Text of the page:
This Map dates from 1820
The Parish of St Mary the Less has long been one of the smallest in England. Records show that, for most of its history, it covered only four acres. The historical parish occupies the space between the parishes of St Mary-le-Bow, the College and that of St Oswald's (see map opposite).
The rich families who have left their mark in the beautiful 17th and 18th century buildings of the Bailey, only began to move into this street in the 1630s. It seems that the street wasn't fashionable before this date. Certainly the jail would have made living on the North Bailey disruptive at times! Knights connected to the Castle were stationed here to defend the peninsula from Scottish attack: Robert the Bruce invaded Durham itself in 1312. Stonemasons and artisans connected to the Cathedral would probably also have lived on this street at this time.
Durham's Bishops had the status of Princes. One privilege Durham residents gained from this was to be tried for crimes in Durham Castle, rather than at the court of the Monarch in London. The Bishops built the Jails, and the Bishops passed the sentences to fill them. The Bailey was largely built by the Bishops of Durham: Ralph Flambard had the city walls extended, and Bishop Pudsey ordered the wall to connect the North Gate of the Bailey to Watergate at the very end of South Bailey. In 1424 the North Gateway (the bottom of present-day Owengate) was converted into a jail by Cardinal Langley.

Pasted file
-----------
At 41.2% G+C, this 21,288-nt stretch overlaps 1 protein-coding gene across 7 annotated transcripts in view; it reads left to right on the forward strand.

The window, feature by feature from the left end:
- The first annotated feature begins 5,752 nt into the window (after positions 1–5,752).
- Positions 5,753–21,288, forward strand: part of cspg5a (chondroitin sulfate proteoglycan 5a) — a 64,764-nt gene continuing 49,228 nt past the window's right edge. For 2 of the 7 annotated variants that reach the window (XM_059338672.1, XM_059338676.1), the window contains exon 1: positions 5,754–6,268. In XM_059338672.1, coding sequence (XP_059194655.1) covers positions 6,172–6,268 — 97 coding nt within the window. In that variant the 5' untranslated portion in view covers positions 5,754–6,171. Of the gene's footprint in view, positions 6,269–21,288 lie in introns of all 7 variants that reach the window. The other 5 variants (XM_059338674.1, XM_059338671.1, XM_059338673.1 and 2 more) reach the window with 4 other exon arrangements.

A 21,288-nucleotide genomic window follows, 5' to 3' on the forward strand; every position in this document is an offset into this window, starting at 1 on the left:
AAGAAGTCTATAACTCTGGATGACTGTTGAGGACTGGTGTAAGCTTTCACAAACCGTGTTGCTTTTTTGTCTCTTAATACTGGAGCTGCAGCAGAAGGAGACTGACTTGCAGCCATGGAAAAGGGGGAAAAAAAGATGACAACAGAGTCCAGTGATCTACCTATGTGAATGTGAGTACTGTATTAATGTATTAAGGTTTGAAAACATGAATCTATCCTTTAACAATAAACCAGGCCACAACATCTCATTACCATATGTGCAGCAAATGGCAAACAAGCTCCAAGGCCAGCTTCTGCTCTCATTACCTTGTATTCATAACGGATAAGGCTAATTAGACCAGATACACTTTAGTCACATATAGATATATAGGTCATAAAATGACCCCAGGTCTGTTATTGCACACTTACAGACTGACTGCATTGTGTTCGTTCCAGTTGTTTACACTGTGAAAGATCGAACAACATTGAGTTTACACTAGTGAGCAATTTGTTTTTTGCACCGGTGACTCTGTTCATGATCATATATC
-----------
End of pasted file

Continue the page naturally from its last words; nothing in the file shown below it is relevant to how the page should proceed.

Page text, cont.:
After the battle of Neville's Cross in 1346, the threat of invasion from Scotland subsided. The town houses are built to look onto the gardens and river, with the servants quarters and stables being what you can see from the street. Much of the medieval street plan remains, although the houses themselves have been re-fronted and developed.
This map shows the boundaries of the parish as they stood for many years. Perhaps there were settlements on the present day river bank to account for the unusual shape.
The parishes of St Mary the Less and St Mary le Bow were united in 1918 and St Mary the Less was given to St Johns College in 1927. St Mary le Bow is now Durham Heritage Centre.
The parish also includes a small spot, across the Wear, surrounded by the Parish of St Oswald's. A Map from 1610 shows a cross here, at the junction of present day Church Street and Quarryheads Lane. Charles', Parson's or Pearsby's Cross is linked with two others: Phillipsons Cross at the site of the present Whinney Hill Roundabout and High Cross, near Shincliffe Bridge.
The crosses may have served as sanctuaries where food was left for the poor of Durham in times of plague such as 1334-1354. The extant Phillipsons' and Charley's crosses probably date from the early 1500s.
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